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Tinctures: from Herbal Medicine to Cocktails

As you may have read from our most recent article, The Truth About Gin, you would have learned that liquors begin as neutral alcohol that have undergone an infusion with botanicals. This unveils a little more of the story of how alcohol was used as a medicine to treat illnesses many years ago.

Tinctures for Herbal Medicine

Herbal medicine has been used as the primary mode of healthcare for nearly all of human history prior to the modern world. Today, people go to doctors and are given perscription drugs that were made in a lab. Botanicals (plant products) were instead perscribed and given to patients throughout all of human history across all traditional cultures.

Someone who had anxiety might be given lavender for their condition. Another man with liver disease might have been given schisandra

Humans then came across a discovery - they could infuse the botanicals into alcohol and that could transfer over both the medical properties and the taste from the plant! The tincture was born!

Doctors specialized in herbalism, the skill to know which plants would cure which illnesses, and they created specific tinctures (neutral alcohol infused with those specific ingredients) and sold them in pharmacies.

The following photo from medieval times showcases a man recieving an elixir that is alcohol infused with botanicals to cure his illness.

Alcohol as medicine

Today, tincture-based herbal medicine is still practiced. While you cannot go to a typical pharmacy and buy branded alcohol there, one can visit a specialty health foods store or apothecary shops where they will find a large assortment of alcohol-based tinctures.

One can even connect with a practictioner of herbal medicine (herbalist) who will perscribe them and make them a specific tincture that is infused with many botanicals that suit their needs. The writer of this article actually is currently taking a tincture with infused botanicals suited for healing the liver! 

Gin and Herbal Medicine

Gin is a good example for a spirit designed to be used as a medicine. The only difference between gin and one of these tinctures is that gin will always include juniper berries infused in them. This means that many tinctures prepared today for herbal medicine patients could still be classified as gin.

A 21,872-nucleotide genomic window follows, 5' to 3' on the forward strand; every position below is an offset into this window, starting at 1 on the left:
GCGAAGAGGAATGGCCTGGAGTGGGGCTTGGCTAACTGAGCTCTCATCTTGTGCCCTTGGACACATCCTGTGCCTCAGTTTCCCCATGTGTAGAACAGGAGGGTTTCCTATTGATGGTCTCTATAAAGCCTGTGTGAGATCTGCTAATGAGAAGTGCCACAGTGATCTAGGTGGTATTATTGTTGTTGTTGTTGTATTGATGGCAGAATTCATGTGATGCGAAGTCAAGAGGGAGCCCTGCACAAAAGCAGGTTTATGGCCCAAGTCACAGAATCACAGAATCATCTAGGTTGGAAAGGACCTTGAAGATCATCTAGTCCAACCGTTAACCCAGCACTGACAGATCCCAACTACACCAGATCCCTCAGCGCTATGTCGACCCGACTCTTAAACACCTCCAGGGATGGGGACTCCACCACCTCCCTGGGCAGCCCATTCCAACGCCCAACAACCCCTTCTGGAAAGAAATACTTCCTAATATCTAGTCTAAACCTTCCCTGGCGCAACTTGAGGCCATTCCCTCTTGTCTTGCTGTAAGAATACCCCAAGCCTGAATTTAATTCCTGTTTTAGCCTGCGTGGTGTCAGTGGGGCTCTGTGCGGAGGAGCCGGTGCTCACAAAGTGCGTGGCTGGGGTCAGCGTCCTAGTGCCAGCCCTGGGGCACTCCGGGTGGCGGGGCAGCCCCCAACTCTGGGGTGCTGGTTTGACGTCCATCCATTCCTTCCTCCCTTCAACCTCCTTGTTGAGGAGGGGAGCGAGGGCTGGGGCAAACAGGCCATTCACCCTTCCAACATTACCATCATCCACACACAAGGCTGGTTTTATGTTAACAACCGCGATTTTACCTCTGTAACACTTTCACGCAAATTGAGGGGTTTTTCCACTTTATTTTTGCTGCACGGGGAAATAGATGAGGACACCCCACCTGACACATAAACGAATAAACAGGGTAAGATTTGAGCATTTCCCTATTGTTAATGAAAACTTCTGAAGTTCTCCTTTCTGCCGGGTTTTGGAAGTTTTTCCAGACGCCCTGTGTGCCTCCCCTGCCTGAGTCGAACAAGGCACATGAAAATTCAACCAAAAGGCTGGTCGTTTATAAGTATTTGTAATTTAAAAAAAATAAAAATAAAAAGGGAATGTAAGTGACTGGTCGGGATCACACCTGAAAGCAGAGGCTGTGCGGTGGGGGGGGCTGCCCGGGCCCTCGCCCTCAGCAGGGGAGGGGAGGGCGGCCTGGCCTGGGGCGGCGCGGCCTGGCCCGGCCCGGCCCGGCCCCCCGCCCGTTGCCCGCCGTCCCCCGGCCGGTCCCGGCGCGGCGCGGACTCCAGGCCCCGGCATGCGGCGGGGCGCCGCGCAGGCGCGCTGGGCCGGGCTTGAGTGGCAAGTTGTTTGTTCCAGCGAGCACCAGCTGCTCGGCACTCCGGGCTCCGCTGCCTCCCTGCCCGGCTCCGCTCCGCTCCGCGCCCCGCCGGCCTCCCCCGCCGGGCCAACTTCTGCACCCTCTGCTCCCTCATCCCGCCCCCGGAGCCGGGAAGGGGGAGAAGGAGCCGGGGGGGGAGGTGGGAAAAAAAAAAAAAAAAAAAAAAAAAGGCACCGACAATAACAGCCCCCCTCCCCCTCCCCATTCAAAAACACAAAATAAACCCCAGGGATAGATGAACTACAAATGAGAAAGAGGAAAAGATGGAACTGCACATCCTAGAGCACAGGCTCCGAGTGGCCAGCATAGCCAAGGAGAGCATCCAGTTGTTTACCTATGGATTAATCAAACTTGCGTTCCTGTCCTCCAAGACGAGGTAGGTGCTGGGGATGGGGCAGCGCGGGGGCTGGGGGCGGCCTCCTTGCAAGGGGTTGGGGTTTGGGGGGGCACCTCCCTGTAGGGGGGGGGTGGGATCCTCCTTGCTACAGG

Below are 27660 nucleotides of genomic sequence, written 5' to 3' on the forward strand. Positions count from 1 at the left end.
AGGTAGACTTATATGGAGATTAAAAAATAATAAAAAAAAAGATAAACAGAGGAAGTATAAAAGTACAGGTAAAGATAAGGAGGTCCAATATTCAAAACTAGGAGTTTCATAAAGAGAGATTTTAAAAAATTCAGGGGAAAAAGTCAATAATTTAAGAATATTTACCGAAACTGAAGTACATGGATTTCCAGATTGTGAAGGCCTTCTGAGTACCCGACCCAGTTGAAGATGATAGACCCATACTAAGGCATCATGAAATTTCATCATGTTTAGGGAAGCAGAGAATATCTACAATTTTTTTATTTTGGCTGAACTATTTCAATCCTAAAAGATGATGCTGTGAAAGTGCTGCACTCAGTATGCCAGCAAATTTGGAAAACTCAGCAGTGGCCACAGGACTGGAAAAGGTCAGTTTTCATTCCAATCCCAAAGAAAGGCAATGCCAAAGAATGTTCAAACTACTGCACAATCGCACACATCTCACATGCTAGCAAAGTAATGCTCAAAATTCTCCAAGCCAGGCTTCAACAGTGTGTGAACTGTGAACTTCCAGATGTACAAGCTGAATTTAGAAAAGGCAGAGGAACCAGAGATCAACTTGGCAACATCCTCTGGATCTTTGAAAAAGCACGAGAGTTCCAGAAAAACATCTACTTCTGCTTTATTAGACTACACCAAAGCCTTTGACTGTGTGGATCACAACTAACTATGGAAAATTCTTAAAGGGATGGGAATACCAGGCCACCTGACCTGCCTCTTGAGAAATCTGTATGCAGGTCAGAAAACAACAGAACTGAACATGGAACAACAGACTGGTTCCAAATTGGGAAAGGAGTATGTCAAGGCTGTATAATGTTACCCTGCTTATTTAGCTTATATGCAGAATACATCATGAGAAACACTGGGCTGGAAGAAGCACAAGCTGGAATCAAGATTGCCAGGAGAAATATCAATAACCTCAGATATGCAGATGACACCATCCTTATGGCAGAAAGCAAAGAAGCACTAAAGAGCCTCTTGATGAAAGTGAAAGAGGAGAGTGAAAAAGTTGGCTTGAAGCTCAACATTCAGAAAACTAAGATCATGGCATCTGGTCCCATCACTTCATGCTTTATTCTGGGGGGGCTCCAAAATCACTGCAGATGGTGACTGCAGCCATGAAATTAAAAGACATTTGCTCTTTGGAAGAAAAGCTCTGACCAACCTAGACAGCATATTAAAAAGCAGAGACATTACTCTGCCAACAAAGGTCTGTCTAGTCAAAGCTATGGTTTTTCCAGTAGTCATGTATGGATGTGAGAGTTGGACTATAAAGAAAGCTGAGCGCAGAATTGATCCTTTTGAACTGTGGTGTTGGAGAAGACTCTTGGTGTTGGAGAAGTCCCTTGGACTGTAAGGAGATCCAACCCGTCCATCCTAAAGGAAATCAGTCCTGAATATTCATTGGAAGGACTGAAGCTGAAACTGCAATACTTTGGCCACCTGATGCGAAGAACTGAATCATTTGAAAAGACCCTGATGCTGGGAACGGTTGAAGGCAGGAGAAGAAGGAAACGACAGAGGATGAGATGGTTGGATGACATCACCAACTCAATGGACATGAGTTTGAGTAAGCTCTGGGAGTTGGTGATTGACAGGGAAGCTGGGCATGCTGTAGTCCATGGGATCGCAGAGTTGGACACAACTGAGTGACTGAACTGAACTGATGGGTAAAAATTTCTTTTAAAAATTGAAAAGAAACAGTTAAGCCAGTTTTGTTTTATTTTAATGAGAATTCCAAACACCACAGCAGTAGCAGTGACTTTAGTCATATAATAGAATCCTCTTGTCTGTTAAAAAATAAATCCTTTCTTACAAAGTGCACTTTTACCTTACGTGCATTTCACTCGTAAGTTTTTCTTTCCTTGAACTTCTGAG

Many people take tinctures that could be classified as gin, when a juniper tincture is part of the infusion! Juniper is traditionally used for the treatment of digestion, urinary tract infections (UTIs), and kidney and bladder stones.

In the mid 1700s, numerous small Dutch and Flemish distillers had popularized the re-distillation of malt spirit or malt wine with juniper, anise, caraway, coriander, etc., which were sold in pharmacies and used to treat such medical problems as kidney ailments, lumbago, stomach ailments, gallstones, and gout. These were the first mass-maket gin tinctures.

The use of Juniper as a diuretic was believed to be able to cleanse the fevers and tropical diseases that the Dutch settlers were suffering from in the newly colonized West Indies.

Many of today’s brands such as Chartreuse and Benedictine were born in the monasteries of Europe designed as stomach tonics and general elixirs. 

Tinctures for Cocktails

Now we've explored how the tincture carries the healing properties of it's components - but let's not forget that the taste is carried over too. 😉

Our friend Sam from Barprints actually made a video on this topic, check it out:

You will notice that you can prepare a tincture yourself at home for a highly concetrated form of any single botanical you want.

These cocktail tinctures are distinct from making gin for a few reasons:

  • Tinctures should be made with high-concentrations and small amounts of alcohol (gin can be made in large batches)
  • Tinctures focus on single flavours (gin infusion involves many botanicals at once)
  • Tinctures are made with botanicals that are made to accent cocktails (gin botanicals are specially focused on the base of the drink
  • Tinctures are made to be blended and balanced with other tinctures and the flavours of the base alcohol (gin is ready to be served with some simple tonic water and garnish)

Ideally, once you start producing tinctures you will have a few little bottles of strong concentrated flavours that can come into play for any future drinks!

Let's say you make a raspberry tincture like Sam did in the video. Now you have the ability to add a little raspberry shot to any cocktail. Here is a cocktail photo from our Instagram. We made a nice orange gin base and then splashed in some tincture raspberry flavour to top it off (also giving it some nice red flare to the orange color)! 

Cheers! 

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